Soldiers involved in war consistently show high rates of post-traumatic stress disorder (PTSD). This is not surprising, of course: the trauma and violence of combat have profound neurologic impact, as has been recognized throughout the history of warfare.
The diagnosis historically referred to as “combat fatigue,” “shell shock,” or “war neurosis” originates from observations of the effect of combat on soldiers and the grouping of symptoms that are now used to characterize PTSD. Further it is well understood that there are high rates of Substance Use Disorder (SUD) in combat veterans, which can compound the problem of PTSD.
Comparing the current conflicts in Iraq and Afghanistan to previous American wars, there are markedly fewer combat-related deaths per year. Our military medical corps is much better equipped to treat the physical traumas of combat than were their predecessors in past wars.
Yet, the neurological burdens and long-term psychosocial sequela of combat remain very high. According to the Department of Veterans Affairs in June 2010, there were 171,423 Iraq and Afghanistan war veterans diagnosed with PTSD, out of total of 593,634 patients treated by the VA.
Approximately 30% of men and 27% of women who served in the Vietnam War, have or have had PTSD at some point in their lives. In the first Persian Gulf War, estimates of PTSD prevalence ranged from 9%-24%.
Though health care and social service professionals have gotten much better at detecting PTSD, it can be challenging to accurately diagnose the true endophenotype of PTSD in returning veterans. Further, the PTSD phenomenon begs a very significant neurobehavioral question: Why is it that some combatants develop PTSD, while others do not? Further, why is it that some individuals with PTSD develop drug abuse or impulsivity problems, while others do not?
One study of Army soldiers screened 3 to 4 months after returning from deployment to Iraq showed that 27% met criteria for alcohol abuse. They were also at increased risk for related harmful behaviors (e.g., drinking and driving, using illicit drugs).
A genetic testing study looking at variants of the Dopamine Receptor D2 (DRD2) allele, a key gene in the dopaminergic neurotransmitter system, showed that 35 PTSD patients with the A1(+) (A1A1, A1A2) allele consumed more than twice the daily amount of alcohol as the 56 patients with the A1(-) (A2A2) allele. When the hourly alcohol consumption was compared, A1(+) allelic patients consumed twice the rate of the A1(-) allelic patients (Young RM, et al. Alcohol & Alcoholism. 2002 Sep-Oct;37(5):451-6.]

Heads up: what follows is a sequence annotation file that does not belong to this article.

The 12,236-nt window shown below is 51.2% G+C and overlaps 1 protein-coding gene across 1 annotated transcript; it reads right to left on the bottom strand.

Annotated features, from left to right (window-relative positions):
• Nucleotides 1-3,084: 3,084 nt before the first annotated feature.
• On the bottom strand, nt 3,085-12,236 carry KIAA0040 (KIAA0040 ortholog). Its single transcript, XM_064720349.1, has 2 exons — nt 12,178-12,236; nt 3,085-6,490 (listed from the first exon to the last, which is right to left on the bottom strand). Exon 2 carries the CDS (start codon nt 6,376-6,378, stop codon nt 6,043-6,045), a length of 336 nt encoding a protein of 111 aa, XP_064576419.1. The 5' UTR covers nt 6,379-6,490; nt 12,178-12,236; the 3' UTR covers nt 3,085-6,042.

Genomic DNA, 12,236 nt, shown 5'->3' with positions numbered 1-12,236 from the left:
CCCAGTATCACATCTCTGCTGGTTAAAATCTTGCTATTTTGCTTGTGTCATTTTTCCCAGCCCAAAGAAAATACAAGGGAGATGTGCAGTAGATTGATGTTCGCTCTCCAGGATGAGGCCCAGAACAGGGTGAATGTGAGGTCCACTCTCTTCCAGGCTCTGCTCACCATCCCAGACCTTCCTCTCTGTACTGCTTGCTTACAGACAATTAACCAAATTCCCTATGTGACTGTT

We believe that genetic predispositions play a role, and that by incorporating genetic testing for specific genetic polymorphisms associated with PTSD, we can not only improve the accuracy of PTSD diagnosis, but also detect the disorder earlier, and treat it more effectively. Early detection is especially important, because early treatment can potentially reduce vulnerability to long-term PTSD sequela, and also possibly lead to improved treatment options.
The biological underpinnings of the immediate and protracted trauma-related neurological changes are extremely complex. Forty years of research on humans and other mammals have demonstrated that trauma has long-term effects on neurochemical responses to stressful events. These include changes in the magnitude of the catecholamine response and the duration and extent of the cortisol response. The characteristics of an individual’s catecholamine response to stress are affected to a large degree by genetic factors.
Thus understanding many of the genetic and environmental interactions contributing to stress-related responses has provided a map for the diagnosis and treatment of individuals vulnerable PTSD.
Testing Genetic Antecedents
Our laboratory proposed in a recent article that successful treatment of PTSD will involve preliminary genetic testing for specific polymorphisms (Bowirrat et al. Curr Neuropharmacol. 2010 Dec;8(4):335-58). There is an emerging consensus that interactions between different genes and also between genes and the environment make certain people more vulnerable to developing PTSD, while others have greater resilience and are less vulnerable.
We, and others, have identified multiple genes involved in regulating the function of the major neurotransmitter systems that are associated with susceptibility to PTSD. These include genes regulating the serotoninergic and dopaminergic systems (DRD2, DAT, and DBH), glucocorticoid, GABAergic (GABRB), apolipoprotein systems (APOE2), brain-derived neurotrophic factor, Monamine B, CNR1, Myo6, CRF-1 and CRF-2 receptors, and neuropeptide Y (NPY) systems.
The DRD2 A1 allele has been consistently identified in soldiers showing signs of PTSD compared to soldiers without PTSD. Family-based studies have shown that carriers of the DRD2 A1 allele are less able to deal with stressful events compared with non-carriers of this allele (For more on the DRD2 allele and its role in substance abuse problems, read Natural Domapine Activator Improves Outcomes of Addiction Recovery).